and, p. PC2= p. PQ'—p. C Q2, thereforem. OP+n. PR2+p. P Q2 — m, O A2 — n. B R2. ·p. CQ2, or m. O P2+n. PR2 +p. PQ2+, &c. is equal to a given space.
Join OR, and take SR =
OS, and join PS; then, (Leslie's Geometrical Analysis, p. 374) m. OP2 +n.PR2= n.OR.RS+ (m + n) PS2, and, therefore, n. OR.RS+ (m + n) PS2 + p. P Q2, or, (m+n) PS+p. PQ+,&c. is equal to a given space; and hence the locus of the point P is a given circle, (Prop. 4, lib. ii. Apollonius de Locis Planis, restored by Dr. Simson) and describing which, as there directed, will intersect the line M N in the required point.
Case II. Let it be required to determine a point P such, that m. PA2 — n. P B2 — p. C P2 —, &c. may be equal to a given space.
Here m. PA2—n. O P2
·m.O A2, PB2 = — ́n. P R2 + n . B R2, P. PC- ――
and and -p.PQ+p. O Q2, therefore m. O p n. PR' -p. PQ-m. OA2+n. BR'+ p.OQ'or n. PR2+p. PQ2. m. OP2+, &c. is equal to a given space.
Join QR, and take QT RT; also join FP, then (Leslie ibid.) n. PR+p.PQ'p. RQ.TQ+ (n+p) TP, and therefore p. RQ.TQ+ (n+p) TP: m. OP2+, &c. Or (n+p) T P2 — m. O P2 +, &c. is equal to a given space; and hence the locus of the point P is a given circle, (Apollonius, ibid.) describing which, as there directed, will intersect MN, in the required point.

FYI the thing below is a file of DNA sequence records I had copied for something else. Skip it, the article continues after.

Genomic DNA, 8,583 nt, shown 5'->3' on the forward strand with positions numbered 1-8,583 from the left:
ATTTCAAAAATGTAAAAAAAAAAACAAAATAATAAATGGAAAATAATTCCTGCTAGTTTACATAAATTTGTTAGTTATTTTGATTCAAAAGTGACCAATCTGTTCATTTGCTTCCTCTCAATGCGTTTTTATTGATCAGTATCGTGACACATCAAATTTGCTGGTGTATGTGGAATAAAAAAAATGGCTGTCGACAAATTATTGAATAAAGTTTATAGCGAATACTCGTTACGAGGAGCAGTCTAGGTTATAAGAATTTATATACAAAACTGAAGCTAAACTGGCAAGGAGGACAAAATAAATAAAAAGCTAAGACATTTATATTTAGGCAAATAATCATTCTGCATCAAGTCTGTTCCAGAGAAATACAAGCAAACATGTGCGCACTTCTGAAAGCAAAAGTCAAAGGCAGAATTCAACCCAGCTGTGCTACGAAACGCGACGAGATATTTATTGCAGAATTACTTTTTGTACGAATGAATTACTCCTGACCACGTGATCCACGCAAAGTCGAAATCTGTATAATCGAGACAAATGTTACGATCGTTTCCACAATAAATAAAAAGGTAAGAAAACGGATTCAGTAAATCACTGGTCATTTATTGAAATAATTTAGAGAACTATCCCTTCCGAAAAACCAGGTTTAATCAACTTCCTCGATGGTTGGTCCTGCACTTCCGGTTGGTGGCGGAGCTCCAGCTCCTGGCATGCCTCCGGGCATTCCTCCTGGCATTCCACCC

Case III Let A P: PB: PC: &c.::m:n:p:&c; then from this we deduce n. AP=m. PB, and p PB n. PC; or n2. A P2 m2. P B2, and p2 . P B2 = n2. PC; and m2. PB2 + n2 ·. P C2 = n2 . A P2 + p2 . P B2; but m2. PB2 m2. PR2 — m2. BR2, and n2 . P C2 — n2. PQ2n2. CQ2 and n2. A P2 = n2. O P2 — n2 . O A3, and p. PB' p2 PR2 — p2. BR'; hence
m2. PR2+n'. PQ2— m2. BR2 — n2. CQ2 = n. OP2+p2. PR2-n2. OA2-p2. BR2, and (m2 — p2) PR2+n2. PQ2 — n2 . O P2 is given.
Join R Q, and take TQ = (m2 =12) RT'; join TP,
then (Leslie, ibid.) (m2-p2) PR2+n2. PQ2 = n2. RQ. TQ + (m2 + n2 -- p2) T P2, and, therefore, n2. R Q. TQ + (m2 + n2- p2) T P2n. O P is given; or (m2+n2-p2) T P2n2. OP is equal to a given space; and hence, as before, the locus of the point P is a given circle, (pollonius, ibid.) which locus described, will intersect MN, in the required point P.
These cases are sufficient to explain the mode by which the Problem may be resolved in its most general form ;-for it is evident, that by repeated applications of this principle, we may always reduce each particular case through the before-mentioned Problem of Apol lonius.
With respect to the limits of possibility in the case of a maximum or a minimum, we have only to describe to a given centre, a circle, to touch the curve, which is given in position.